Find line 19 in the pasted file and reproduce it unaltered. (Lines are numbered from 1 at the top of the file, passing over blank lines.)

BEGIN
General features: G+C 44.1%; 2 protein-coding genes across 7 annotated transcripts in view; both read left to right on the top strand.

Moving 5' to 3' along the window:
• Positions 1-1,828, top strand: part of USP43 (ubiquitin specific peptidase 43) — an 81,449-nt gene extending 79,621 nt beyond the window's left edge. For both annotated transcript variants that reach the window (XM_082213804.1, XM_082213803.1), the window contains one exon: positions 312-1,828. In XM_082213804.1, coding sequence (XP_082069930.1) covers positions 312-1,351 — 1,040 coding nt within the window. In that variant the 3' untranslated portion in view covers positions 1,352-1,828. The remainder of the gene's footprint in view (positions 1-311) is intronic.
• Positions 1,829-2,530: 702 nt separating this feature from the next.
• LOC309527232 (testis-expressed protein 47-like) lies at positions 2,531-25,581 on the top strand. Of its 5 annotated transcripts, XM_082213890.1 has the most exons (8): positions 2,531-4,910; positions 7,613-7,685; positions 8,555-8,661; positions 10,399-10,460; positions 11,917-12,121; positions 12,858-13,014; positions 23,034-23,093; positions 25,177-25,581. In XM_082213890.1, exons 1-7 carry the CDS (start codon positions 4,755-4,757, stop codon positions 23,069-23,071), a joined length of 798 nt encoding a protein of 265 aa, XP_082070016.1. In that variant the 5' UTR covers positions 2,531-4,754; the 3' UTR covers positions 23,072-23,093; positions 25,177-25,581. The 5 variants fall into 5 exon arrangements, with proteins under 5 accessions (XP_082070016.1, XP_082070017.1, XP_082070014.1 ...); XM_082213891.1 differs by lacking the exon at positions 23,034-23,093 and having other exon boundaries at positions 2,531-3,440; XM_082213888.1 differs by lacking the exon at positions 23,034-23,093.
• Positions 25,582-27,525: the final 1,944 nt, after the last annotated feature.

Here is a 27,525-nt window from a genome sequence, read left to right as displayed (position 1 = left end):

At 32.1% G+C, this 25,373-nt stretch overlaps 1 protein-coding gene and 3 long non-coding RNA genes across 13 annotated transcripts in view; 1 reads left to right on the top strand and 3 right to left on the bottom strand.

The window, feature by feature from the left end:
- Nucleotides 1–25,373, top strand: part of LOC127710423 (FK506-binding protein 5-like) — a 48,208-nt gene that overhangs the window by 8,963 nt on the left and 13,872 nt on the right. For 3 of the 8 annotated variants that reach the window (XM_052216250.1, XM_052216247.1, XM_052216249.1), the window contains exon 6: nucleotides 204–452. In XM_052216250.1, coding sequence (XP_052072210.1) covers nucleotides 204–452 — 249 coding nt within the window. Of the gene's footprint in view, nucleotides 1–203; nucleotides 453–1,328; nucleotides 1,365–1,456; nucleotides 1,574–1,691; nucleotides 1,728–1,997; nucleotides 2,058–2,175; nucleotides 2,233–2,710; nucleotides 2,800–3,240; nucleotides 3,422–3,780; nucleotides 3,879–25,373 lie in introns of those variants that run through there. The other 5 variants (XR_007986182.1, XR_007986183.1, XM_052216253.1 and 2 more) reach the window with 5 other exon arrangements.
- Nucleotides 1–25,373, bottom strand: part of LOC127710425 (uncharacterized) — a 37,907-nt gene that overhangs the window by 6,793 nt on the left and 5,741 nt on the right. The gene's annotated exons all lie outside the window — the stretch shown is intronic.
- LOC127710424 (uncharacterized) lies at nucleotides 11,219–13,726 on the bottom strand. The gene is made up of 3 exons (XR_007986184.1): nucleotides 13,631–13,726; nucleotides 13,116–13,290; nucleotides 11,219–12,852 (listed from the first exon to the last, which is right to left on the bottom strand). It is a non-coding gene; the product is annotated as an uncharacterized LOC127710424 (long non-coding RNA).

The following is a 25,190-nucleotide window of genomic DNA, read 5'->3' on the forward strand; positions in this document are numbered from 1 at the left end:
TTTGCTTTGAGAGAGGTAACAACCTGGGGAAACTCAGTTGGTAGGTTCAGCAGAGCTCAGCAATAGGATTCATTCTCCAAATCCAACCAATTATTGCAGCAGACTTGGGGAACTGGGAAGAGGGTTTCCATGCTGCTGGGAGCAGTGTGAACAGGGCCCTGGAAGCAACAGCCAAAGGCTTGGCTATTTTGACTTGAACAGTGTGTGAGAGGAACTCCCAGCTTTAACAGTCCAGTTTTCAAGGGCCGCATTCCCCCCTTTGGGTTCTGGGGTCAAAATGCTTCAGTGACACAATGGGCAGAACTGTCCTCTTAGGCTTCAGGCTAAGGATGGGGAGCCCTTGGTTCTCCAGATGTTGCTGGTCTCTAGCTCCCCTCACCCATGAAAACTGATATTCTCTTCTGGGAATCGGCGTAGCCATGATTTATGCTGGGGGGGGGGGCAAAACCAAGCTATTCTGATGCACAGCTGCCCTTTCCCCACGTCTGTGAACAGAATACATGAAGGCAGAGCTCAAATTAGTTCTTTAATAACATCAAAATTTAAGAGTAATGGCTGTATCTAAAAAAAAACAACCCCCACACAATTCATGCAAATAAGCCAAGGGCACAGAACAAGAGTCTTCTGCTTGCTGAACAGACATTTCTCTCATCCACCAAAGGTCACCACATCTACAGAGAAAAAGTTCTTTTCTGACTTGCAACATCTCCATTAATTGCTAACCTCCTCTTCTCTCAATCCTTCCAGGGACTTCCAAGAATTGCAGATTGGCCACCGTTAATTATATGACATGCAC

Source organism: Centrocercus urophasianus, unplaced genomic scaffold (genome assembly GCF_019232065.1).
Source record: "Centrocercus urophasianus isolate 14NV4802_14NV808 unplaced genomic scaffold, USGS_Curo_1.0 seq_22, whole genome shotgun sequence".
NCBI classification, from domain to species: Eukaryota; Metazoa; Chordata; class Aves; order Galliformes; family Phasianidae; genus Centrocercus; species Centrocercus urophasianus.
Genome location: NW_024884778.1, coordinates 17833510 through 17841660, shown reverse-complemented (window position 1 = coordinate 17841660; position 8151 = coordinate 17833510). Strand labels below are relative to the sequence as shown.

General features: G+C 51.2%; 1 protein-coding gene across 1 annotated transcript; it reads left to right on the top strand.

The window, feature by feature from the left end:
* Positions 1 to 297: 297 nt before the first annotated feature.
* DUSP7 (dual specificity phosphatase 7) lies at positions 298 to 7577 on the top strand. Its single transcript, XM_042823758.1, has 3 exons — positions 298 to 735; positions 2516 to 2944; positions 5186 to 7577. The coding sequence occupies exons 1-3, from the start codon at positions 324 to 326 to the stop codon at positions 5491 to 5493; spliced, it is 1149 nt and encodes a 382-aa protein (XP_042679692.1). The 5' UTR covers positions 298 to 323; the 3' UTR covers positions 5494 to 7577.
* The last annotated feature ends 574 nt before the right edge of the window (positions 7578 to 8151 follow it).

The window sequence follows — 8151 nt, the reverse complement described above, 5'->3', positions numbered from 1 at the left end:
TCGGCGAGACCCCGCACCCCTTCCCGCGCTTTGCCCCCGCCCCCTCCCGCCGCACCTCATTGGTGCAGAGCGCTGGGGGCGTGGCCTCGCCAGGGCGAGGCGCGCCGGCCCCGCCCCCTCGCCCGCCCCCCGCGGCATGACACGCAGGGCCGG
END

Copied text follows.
General features: G+C 51.2%; 1 protein-coding gene across 1 annotated transcript; it reads left to right on the top strand.